The host CPU 201 also determines which audio information corresponds to the associated image information stored in the mass storage device 225. The host CPU 201 can perform this function in a plurality of manners, as will be understood by those skilled in the art. For example, the host CPU 201 can be programmed to tag the audio files with tags that associate the audio files with their respective image files. When the audio files and the image files are stored in the mass storage device 225, the tags that associate the audio files with the image files are also stored in the mass storage device 225. The audio files can be associated with the image files by using other techniques, such as, for example, storing audio files and image files in such a manner and in accordance with a predetermined ordering convention that the host CPU 201 can easily determine which files are audio files, which files are image files, and which image files are associated with which audio files. Those skilled in the art will understand how these tasks can be accomplished.

Under control of the host CPU 201, audio files may be read out of the mass storage device 225, decompressed, if necessary, in audio compressor/decompressor 216, and played back over audio output device 213. Also, the mass storage device 225 having the audio files and the image files stored therein may be removed from the ultrasound diagnostic device 100 and placed in an external read/write device (not shown) to allow the image information and the audio information to be downloaded from the mass storage device 225 to an external computer or memory device. As will be understood by those skilled in the art, the external computer will be configured with compact flash technology to allow the image files and audio files to be read off of the mass storage device 225, decompressed, if necessary, and presented to the user via appropriate output devices.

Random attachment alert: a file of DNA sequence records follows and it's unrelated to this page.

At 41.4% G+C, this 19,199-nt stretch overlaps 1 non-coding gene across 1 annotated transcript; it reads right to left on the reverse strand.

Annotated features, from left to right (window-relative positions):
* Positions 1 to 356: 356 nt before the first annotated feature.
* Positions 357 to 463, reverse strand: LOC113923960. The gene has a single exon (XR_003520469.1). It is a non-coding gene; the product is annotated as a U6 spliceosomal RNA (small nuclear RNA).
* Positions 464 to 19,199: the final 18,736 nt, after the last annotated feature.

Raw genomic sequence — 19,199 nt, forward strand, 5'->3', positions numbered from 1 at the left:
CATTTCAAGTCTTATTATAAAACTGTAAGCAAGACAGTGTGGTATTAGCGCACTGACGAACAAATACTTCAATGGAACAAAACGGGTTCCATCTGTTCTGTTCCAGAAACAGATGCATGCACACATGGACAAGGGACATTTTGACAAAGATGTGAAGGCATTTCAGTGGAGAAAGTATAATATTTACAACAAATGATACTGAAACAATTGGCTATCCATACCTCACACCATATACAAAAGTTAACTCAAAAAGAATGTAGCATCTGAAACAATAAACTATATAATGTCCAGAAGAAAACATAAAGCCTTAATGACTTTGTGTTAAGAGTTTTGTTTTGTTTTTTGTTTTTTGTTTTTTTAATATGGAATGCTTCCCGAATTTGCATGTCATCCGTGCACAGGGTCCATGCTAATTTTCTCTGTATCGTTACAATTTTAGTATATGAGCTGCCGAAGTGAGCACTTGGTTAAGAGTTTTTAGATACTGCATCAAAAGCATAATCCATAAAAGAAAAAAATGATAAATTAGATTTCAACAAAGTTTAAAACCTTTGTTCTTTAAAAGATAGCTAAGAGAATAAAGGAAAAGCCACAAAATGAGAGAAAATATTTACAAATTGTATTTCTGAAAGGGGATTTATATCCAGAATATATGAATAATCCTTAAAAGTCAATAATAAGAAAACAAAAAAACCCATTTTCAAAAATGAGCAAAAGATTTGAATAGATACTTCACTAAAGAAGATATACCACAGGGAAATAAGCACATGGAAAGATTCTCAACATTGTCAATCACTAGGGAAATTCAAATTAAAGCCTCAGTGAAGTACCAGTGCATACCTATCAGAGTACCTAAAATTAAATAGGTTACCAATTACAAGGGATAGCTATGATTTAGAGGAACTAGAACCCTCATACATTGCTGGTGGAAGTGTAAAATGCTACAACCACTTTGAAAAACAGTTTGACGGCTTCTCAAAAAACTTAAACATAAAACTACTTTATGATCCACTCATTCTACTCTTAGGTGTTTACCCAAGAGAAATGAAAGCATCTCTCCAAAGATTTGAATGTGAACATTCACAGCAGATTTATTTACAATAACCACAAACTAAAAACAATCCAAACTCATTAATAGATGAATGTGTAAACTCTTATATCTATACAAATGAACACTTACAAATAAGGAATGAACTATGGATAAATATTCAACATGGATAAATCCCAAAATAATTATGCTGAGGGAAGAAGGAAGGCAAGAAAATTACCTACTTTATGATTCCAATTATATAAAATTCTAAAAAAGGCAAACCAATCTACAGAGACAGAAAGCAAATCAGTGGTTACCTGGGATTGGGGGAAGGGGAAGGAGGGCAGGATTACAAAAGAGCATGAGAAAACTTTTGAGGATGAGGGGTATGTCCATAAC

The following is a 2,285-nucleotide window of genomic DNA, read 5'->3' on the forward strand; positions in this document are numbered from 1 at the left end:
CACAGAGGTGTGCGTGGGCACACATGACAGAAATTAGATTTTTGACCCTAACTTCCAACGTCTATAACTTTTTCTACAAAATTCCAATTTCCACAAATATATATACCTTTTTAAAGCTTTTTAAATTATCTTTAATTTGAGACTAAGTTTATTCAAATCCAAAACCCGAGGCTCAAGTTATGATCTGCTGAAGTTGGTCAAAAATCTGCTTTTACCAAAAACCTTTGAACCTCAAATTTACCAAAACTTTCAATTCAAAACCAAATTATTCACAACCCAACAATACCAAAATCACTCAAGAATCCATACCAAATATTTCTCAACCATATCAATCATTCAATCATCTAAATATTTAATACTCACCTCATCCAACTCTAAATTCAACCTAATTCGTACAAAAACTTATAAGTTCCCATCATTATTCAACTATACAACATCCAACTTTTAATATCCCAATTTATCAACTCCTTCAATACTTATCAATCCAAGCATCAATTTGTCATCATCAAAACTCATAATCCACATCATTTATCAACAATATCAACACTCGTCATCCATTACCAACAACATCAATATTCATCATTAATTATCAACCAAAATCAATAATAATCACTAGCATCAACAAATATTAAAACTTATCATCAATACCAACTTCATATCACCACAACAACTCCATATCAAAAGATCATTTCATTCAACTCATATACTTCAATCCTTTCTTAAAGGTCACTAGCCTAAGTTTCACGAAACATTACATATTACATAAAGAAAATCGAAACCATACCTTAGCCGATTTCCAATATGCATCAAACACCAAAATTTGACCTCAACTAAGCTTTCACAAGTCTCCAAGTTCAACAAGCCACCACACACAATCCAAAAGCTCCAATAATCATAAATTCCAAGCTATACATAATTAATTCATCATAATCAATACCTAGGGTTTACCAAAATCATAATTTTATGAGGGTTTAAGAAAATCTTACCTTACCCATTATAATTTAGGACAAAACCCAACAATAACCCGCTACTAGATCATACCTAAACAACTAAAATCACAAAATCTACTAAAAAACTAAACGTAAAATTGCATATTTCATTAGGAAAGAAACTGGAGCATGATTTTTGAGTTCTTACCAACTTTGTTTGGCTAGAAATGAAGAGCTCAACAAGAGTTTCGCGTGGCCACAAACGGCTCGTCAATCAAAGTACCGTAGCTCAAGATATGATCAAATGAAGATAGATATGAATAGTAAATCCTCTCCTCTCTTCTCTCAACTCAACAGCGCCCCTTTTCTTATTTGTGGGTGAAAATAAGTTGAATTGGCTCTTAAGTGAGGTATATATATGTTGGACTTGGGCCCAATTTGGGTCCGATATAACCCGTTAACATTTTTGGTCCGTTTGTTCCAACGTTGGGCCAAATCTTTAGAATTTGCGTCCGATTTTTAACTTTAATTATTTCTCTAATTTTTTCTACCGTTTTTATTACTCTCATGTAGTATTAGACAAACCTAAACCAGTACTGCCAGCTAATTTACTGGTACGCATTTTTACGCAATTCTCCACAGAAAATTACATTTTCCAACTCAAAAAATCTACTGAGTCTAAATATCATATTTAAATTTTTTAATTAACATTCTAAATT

It should be noted that the audio compressor/decompressor component 216 may also be implemented in hardware, software executed by the CPU 201, or in a combination of hardware and software. Several audio and video compressors and decompressors are available on the market that are implemented entirely in hardware or entirely in software, or in a combination of hardware and software. An audio compression/decompression integrated circuit chip which is suitable for performing audio compression and decompression is manufactured by Cirrus Logic and is sold as model number CS4215.

The ultrasound diagnostic devices 10 and 100 of the present invention have been described with respect to particular embodiments, but are not limited to these embodiments. Those skilled in the art will understand that modifications may be made to the ultrasound diagnostic devices 10 and 100 that are within the scope of the invention.

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Classifications
U.S. Classification600/459
International ClassificationA61B8/00
Cooperative ClassificationA61B8/462, A61B8/467, A61B8/00
European ClassificationA61B8/46D, A61B8/46B2, A61B8/00